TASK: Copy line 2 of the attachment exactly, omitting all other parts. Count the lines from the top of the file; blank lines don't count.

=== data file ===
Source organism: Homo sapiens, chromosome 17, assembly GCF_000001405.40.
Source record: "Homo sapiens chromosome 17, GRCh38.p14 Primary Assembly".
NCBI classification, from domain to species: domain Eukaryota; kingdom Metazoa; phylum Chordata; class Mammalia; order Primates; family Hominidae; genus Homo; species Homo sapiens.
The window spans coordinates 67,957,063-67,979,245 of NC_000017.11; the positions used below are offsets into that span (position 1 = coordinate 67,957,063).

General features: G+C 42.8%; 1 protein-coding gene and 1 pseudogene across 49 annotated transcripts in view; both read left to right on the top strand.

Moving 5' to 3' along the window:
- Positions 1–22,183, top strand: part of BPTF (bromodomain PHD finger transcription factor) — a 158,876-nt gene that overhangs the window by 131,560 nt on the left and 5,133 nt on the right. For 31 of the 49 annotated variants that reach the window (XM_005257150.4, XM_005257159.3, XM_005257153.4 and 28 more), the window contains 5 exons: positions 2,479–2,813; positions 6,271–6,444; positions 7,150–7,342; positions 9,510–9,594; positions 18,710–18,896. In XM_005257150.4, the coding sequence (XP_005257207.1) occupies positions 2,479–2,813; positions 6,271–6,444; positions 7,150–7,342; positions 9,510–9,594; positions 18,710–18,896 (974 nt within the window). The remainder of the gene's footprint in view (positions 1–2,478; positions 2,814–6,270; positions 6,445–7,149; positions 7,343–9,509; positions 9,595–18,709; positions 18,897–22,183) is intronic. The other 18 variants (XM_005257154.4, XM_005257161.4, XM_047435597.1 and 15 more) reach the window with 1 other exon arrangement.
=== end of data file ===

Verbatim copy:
Source record: "Homo sapiens chromosome 17, GRCh38.p14 Primary Assembly".